The three day event– pared down from the traditional four-day program – is chock full of giants of the global jazz arena.
By BARRY DAVIS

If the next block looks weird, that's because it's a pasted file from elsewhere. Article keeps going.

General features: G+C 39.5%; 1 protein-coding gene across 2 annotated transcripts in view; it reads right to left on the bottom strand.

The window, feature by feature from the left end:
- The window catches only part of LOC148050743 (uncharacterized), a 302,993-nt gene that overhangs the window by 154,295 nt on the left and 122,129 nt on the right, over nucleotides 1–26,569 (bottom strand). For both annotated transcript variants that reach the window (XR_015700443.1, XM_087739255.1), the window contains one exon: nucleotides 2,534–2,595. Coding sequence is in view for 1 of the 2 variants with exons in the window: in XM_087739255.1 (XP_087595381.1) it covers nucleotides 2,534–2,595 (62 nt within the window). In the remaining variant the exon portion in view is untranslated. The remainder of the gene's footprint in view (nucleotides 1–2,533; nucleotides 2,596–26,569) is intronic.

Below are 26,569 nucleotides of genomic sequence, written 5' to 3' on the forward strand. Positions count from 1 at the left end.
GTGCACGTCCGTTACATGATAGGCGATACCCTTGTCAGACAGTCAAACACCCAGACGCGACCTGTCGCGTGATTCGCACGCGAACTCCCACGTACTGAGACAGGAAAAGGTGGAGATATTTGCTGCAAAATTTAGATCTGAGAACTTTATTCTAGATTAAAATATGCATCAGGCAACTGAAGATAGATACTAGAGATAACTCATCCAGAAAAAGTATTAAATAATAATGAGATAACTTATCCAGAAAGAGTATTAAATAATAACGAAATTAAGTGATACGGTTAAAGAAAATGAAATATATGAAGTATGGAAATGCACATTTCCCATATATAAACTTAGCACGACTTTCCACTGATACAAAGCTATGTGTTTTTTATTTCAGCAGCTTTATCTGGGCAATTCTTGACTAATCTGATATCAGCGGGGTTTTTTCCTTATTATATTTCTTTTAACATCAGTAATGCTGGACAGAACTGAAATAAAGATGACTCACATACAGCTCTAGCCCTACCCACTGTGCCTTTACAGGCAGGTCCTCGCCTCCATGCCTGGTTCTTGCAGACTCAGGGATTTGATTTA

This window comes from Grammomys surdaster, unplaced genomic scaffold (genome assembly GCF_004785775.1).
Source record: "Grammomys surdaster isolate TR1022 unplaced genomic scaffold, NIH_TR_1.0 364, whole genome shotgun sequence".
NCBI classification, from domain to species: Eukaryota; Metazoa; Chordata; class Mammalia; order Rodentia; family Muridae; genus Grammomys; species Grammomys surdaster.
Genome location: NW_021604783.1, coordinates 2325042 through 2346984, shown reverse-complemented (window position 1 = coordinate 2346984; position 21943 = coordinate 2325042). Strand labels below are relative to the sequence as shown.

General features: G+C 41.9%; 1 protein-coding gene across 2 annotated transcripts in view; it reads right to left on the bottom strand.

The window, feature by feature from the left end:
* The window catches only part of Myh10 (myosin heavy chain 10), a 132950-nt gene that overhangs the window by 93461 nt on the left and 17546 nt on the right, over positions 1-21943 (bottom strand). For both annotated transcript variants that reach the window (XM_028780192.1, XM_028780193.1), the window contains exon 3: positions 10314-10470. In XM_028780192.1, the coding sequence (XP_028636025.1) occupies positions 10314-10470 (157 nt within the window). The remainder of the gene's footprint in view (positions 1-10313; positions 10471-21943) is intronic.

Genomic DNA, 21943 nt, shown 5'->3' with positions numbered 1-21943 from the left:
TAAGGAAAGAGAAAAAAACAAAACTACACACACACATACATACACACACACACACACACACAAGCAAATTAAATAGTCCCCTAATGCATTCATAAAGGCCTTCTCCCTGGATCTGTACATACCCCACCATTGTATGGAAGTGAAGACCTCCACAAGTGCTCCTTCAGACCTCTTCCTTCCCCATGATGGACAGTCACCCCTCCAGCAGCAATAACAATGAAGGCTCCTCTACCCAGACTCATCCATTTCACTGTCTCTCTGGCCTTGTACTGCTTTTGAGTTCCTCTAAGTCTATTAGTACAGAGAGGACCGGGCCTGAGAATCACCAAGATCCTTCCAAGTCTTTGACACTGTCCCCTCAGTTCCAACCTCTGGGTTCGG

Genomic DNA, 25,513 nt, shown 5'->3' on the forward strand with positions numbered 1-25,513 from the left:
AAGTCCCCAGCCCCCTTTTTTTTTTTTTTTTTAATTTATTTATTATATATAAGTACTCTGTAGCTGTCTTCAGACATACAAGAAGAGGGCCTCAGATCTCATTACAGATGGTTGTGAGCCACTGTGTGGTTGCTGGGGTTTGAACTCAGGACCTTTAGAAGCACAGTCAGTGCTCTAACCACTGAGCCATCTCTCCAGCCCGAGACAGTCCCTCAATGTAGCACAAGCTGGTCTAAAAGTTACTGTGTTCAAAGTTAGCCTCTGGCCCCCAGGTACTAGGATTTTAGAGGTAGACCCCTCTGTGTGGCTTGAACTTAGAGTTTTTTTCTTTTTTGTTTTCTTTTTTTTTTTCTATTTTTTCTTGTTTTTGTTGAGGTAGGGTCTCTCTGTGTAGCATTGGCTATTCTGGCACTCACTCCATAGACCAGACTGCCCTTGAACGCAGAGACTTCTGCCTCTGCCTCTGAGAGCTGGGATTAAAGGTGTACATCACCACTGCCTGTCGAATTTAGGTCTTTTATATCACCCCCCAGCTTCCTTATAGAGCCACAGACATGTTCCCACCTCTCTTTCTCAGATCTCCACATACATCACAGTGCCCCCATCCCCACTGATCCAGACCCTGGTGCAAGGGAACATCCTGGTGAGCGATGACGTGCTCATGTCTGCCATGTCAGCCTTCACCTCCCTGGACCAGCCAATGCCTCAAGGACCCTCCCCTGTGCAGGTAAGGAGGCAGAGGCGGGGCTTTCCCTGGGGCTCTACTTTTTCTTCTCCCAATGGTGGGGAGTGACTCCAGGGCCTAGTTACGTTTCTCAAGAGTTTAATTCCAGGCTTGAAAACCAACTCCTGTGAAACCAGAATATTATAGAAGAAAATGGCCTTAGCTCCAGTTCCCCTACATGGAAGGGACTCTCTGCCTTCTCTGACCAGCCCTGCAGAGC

It is no secret that attendance at the country’s premiere jazz event, the summer edition of the Red Sea Jazz Festival, which has taken place at the Port of Eilat since 1987, has been gradually waning in recent years.Many aficionados of the improvisational genre have lapsed into nostalgia mode, dreamily recalling “the good old days,” primarily the 1990s when the likes of drummer Elvin Jones, pianist McCoy Tyner, the saxophone-trumpet sibling duo Brecker Brothers and pianist Michel Petrucciani graced our southernmost jazz festival.Yes, they were grand times, and left us with memories to savor. But, judging by the lineup of this year’s edition, which will take place August 26-28, artistic director – and a seasoned reedman in his own right – Eli Degibri might very well leave this year’s patrons with some delicious high spots to be reminisced over in years to come.The three-dayer – pared down from the traditional four-day program – is chock full of giants of the global jazz arena, the likes of whom some of us were beginning to wonder if we’d ever see in these parts again.And there is only place to begin the roll call of big guns Degibri has managed to get on board for the 2018 festival, with Herbie Hancock. Hancock is arguably the doyen of the entire world jazz community. Now 78, Hancock has done it all. He played with just about every jazz pantheon member during the course of a career that began over five-and-a-half decades ago. That included berths with trumpeter Donald Byrd and saxist Coleman Hawkins, before cementing his reputation as a genuine up-and-comer as a member of Miles Davis’s second great quintet, which scorched a blistering creative trail from 1963-68.The pianist also hit the big time in an income-generating sense early on when “Canteloupe Island,” from his 1964 record Empyrean Isles – recorded with two other members of the Davis quintet, bassist Ron Carter and drummer Tony Williams, along with incendiary trumpeter Freddie Hubbard – had the record-store cash registers ringin’. Degibri enjoyed a formative and career kick-starting, two-and-half-year sideman slot with Hancock when the Israeli was a fresh-faced 21-year-old. Hancock will close this year’s proceedings at the newly devised 3,000-plus capacity New Port Arena all-seater amphitheater, as the last show on August 28, and will surely draw jazz fans down South in droves.Trumpeter Tom Harrell has made a couple of prior appearances on these shores and, with his compelling and intense lyricism, both were resounding successes. Over the past half-century Harrell has become known as one of the jazz fraternity’s most innovative trumpeters, composers and arrangers, cutting his teeth with such luminaries as Woody Herman, Horace Silver, Dizzy Gillespie and Lionel Hampton.Harrell fronted a range of groups of his own for 30 years, taking in quintets and chamber ensembles. His August 26 gig in Eilat will feature a quartet, including keyboardist Danny Grissett on piano, longtime collaborator Ugonna Okegwo on acoustic bass and Adam Cruz on drums.OTHER BIG draws on the offshore side of the program include French accordionist extraordinaire Richard Galliano, who is largely responsible for achieving acceptance of his seemingly improvisation-incompatible instrument by the jazz world at large. American guitarist Kurt Rosenwinkel has also proven to be a popular performer down in Eilat over the years, while 49-year-old saxophonist Joshua Redman has made his mark on the global stage over the past quarter of a century as one of the most inventive reedmen, composers and band leaders around.Gonzalo Rubalcaba is another Red Sea Jazz returnee. He will play the curtain-raiser at the capacious New Port Arena on August 26. Playing solo piano shows can be quite a challenge for any artist. But if anyone can keep an audience transfixed by his melodic progressions, thought-provoking departures, and white-hot keyboard work, it is the 55-year-old Grammy Award-winning Afro-Cuban jazz pianist and composer.Veteran acid-jazz pioneer outfit Incognito is also one to look out for. Since its founding in 1979, the 18-piece British band has fused jazz, soul, funk and disco into a single captivating seamless offering that keeps fans the world over happily grooving.There is plenty to catch on the local side of the program, too. Take, for instance, pianist Omri Mor, who has created a unique blend of jazz and Andalusian music, while the confluence between veteran singer songwriter Mati Caspi and New York-based Israeli saxophonist Eyal Vilner and his Big Band looks particularly promising.Israeli rock fans with a penchant for left-field endeavor should revel in the no doubt emotive appearance of mid-70s prog-rock trio Ketzat Acheret; of stellar pianist-vocalist Shlomo Gronich; equally feted keyboardist-flutist-vocalist Shem Tov Levy; and guitarist-vocalist Shlomo Yidov.Other Israeli eye-and-ear catchers include a hip hop-jazz clash with, inter alia, Shaanan Street and Carolina, the Mustang rock super-group Micha Shitrit, Patrick Sabag, Rea Mochiach and Adam Sheplan, a quick return over here for New York-based Israeli bassist Omer Avital and his Qantar quintet, and an international foursome led by Russian-born, Big Apple-resident, Israeli trumpeter Gregory Rivkin.With workshops, master classes and the perennial jam sessions in the three-day mix, this year’s Red Sea Jazz Festival looks tailored to pack ‘em in.For tickets, call *9066 or visit eventim.co.il/jazz. More information is available at en.redseajazz.co.il.
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